Have you heard that $1 bills could be worth hundreds and even thousands of dollars?
Well, that’s partially true. Most one-dollar bills are only worth their face value. Only rare greenbacks, especially those with an older date, may be worth good money.
That said, with so many varieties, you’d have to do quite some digging to identify the most valuable$1 dollar bill worth money.
Not to worry, though; we researched for you! Below, you will discover highly coveted and the most collectible one-dollar bills that can earn you a fortune.
Let’s dive in to learn more!
A Brief History of the $1 Bill
The United States government issued the first $1 bill in 1862 as a United States Legal Tender Note. This initial bill featured the portrait of Salmon Chase, Abraham Lincoln’s Treasury Secretary.
The bill underwent numerous changes over the years since its official introduction. The current design of the one-dollar note can be traced back to 1963 when the Treasury issued the bill as a Federal Reserve Note.
That said, 1929 was a pivotal year in the history of U.S. currency as it was when the size of paper bills was reduced from large notes to the current small size note.
The most notable change made to the one-dollar bill is the appearance of George Washington’s portrait on the obverse, as painted by the renowned Gilbert Struart.
The small one-dollar bill issued in 1929 was a silver certificate with dark blue serial numbers and a treasury seal on the obverse. The reverse, on the other hand, showed a big ONE impressed on ONE DOLLAR. The $1 silver certificates ran until 1934.
An interesting fact about the $1 bill notes is that in 1933 the Treasury issued $1 United States Notes alongside silver certificates of the same denomination. The silver certificates werein high demand, so the United States Notes helped to supplement the deficit.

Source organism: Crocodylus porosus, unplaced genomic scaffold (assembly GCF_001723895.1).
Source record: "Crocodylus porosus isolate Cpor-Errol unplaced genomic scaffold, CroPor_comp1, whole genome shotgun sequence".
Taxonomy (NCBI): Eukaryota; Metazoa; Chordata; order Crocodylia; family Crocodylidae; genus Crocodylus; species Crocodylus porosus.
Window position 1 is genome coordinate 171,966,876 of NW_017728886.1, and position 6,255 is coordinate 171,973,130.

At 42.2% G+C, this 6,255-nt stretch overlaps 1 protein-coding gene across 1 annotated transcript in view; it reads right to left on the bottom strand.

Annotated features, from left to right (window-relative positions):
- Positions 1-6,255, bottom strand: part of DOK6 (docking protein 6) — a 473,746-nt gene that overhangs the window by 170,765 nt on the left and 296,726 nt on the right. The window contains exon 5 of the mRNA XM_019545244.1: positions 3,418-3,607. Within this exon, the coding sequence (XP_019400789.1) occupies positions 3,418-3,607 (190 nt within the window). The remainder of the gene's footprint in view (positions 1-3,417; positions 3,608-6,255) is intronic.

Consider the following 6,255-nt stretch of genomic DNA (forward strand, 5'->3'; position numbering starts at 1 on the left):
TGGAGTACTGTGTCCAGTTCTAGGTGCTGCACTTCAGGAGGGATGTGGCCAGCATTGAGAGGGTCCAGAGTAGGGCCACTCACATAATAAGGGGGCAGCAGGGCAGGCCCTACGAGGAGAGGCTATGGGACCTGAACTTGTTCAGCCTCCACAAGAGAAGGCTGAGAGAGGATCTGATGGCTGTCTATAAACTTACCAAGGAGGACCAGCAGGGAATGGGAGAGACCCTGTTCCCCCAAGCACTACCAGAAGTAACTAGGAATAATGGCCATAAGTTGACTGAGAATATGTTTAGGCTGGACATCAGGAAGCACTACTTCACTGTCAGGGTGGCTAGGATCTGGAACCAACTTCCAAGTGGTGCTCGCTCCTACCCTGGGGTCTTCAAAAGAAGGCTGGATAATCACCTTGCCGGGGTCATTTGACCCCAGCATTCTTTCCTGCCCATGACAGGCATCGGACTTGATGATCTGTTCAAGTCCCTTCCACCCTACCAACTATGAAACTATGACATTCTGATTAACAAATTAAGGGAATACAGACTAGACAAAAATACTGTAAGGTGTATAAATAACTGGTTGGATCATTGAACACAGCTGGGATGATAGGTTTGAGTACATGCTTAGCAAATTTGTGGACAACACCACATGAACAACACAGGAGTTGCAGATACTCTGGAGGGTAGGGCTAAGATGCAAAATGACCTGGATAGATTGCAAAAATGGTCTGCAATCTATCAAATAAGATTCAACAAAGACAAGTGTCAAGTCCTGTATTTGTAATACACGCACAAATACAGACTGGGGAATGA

These 1933 United States Notes featured red serial numbers and treasury seal. But, only a few of these notes made it to circulation, with most left in the vaults.
Another notable change is that the words ONE SILVER DOLLAR changed to read ONE DOLLAR right under Washington’s portrait. This change emphasized that the new silver certificates could be used in exchange for silver bullion.
You will also note that the seal is superimposed over ONE after being moved to the right. This left plenty of space for a blue “1” on the bill’s left. The blue 1 was, however, changed to gray in 1935, while the treasury seal was made smaller and a stylized ONE DOLLAR added over. This year, the bill’s reverse was also changed to the present design.
The $1 bill was the first United States currency to feature our country’s motto, IN GOD WE TRUST. In 1963, the Treasury produced Federal Reserve Notes, replacing the previous silver certificates. In the same year, the seal and serial numbers changed to being printed in green, and six years later, the wording on the bill changed from Latin to English.
The Most Valuable $1 Dollar Bills
Here is a list of the most valuable $1 bills worth money.
1. 1862 $1 United States Note
Along with other denominations such as the $2, $5, and $100, the 1862 $1 was among the first legal bills printed in the country as authorized by the First United Stated Legal Tender Act of 1862.
The 1862 $1 legal tender notes were large bills and are quite scarce today, making them highly collectible in the numismatic circles.
In circulated condition, an 1862 $1 note is worth between $200 and $400 depending on the condition. Uncirculated examples are extremely rare and will fetch as much as $3,500 and up to $7,000 for notes in gem condition.
2. 1869 $1 United States Note
In 1869, the one-dollar bill underwent its first design changes, the most notable being Salmon Chase’s replacement by George Washington. The new bill also depicted Christopher Columbus’ voyage as he explored for land.
Although the 1869 one-dollar bills are United States Notes, you will notice that the bill reads Treasury Note under Washington’s portrait on the obverse. Such oddities add to this bill’s fascination among collectors.